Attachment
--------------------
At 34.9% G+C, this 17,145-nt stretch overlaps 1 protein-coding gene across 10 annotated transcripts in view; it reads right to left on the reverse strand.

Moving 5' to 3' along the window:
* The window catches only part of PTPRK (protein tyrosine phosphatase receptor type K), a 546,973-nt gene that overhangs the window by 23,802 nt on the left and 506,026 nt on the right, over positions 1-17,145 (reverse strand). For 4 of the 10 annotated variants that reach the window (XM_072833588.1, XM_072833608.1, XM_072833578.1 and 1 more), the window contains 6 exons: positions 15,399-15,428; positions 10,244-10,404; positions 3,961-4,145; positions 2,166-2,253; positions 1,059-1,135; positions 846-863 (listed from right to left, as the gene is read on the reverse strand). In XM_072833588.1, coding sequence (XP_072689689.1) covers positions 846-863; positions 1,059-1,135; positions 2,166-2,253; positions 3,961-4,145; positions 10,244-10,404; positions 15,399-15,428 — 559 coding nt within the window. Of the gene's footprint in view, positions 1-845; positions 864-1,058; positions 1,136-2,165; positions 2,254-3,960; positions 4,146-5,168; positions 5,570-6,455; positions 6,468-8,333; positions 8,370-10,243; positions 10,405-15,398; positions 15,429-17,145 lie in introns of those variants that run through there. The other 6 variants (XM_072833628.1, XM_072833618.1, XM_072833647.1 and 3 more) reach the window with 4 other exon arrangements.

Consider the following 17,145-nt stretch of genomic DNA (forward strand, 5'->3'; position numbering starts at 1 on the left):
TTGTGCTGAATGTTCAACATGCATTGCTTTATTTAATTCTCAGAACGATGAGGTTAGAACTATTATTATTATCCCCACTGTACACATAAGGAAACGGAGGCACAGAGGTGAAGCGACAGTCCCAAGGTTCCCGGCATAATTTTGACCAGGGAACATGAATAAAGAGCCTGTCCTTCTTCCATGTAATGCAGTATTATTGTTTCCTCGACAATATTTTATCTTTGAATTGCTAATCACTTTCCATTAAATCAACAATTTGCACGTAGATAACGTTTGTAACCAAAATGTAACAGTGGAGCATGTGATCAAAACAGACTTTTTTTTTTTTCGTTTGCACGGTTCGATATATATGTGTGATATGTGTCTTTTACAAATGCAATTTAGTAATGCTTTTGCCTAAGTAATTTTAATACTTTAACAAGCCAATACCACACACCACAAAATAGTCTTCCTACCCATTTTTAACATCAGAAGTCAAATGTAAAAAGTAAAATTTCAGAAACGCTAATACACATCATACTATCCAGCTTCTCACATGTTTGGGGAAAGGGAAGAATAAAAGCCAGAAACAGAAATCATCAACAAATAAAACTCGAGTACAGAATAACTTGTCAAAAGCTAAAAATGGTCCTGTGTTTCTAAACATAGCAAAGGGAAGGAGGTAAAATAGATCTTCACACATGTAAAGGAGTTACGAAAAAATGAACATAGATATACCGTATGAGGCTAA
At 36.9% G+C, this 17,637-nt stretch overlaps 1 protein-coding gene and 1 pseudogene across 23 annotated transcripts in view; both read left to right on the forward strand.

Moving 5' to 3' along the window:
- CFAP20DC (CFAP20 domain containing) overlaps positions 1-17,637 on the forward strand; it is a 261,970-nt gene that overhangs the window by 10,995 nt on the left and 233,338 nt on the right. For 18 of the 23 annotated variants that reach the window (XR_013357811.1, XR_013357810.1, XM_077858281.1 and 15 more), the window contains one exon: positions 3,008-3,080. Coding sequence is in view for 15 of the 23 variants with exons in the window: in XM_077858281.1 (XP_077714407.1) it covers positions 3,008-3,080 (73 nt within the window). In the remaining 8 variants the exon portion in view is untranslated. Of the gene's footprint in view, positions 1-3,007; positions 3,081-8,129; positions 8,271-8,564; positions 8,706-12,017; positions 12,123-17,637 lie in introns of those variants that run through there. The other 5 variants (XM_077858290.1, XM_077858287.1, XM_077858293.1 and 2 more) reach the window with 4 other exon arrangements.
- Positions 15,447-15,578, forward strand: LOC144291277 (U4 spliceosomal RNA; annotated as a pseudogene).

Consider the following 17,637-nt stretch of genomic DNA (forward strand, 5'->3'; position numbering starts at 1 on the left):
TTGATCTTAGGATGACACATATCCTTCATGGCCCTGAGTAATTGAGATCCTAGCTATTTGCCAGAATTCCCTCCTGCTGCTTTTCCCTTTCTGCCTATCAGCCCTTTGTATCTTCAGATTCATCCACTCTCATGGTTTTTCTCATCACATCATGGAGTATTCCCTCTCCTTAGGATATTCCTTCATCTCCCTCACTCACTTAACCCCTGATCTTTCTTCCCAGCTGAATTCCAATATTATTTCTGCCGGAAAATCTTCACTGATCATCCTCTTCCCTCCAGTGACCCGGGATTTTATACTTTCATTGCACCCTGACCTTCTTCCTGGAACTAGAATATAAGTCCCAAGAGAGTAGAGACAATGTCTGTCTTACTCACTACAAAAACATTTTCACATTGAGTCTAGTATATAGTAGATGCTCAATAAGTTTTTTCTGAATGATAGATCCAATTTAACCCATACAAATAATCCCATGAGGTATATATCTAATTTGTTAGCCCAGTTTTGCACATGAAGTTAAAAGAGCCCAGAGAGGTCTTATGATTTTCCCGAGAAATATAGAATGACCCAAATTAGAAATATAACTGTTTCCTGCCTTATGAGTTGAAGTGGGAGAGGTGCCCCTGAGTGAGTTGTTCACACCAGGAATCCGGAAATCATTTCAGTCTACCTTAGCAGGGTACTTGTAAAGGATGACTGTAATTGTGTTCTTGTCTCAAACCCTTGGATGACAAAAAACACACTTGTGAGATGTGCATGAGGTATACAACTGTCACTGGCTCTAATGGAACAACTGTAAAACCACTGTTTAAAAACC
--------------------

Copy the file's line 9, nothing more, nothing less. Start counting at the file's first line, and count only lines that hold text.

- Positions 15,447-15,578, forward strand: LOC144291277 (U4 spliceosomal RNA; annotated as a pseudogene).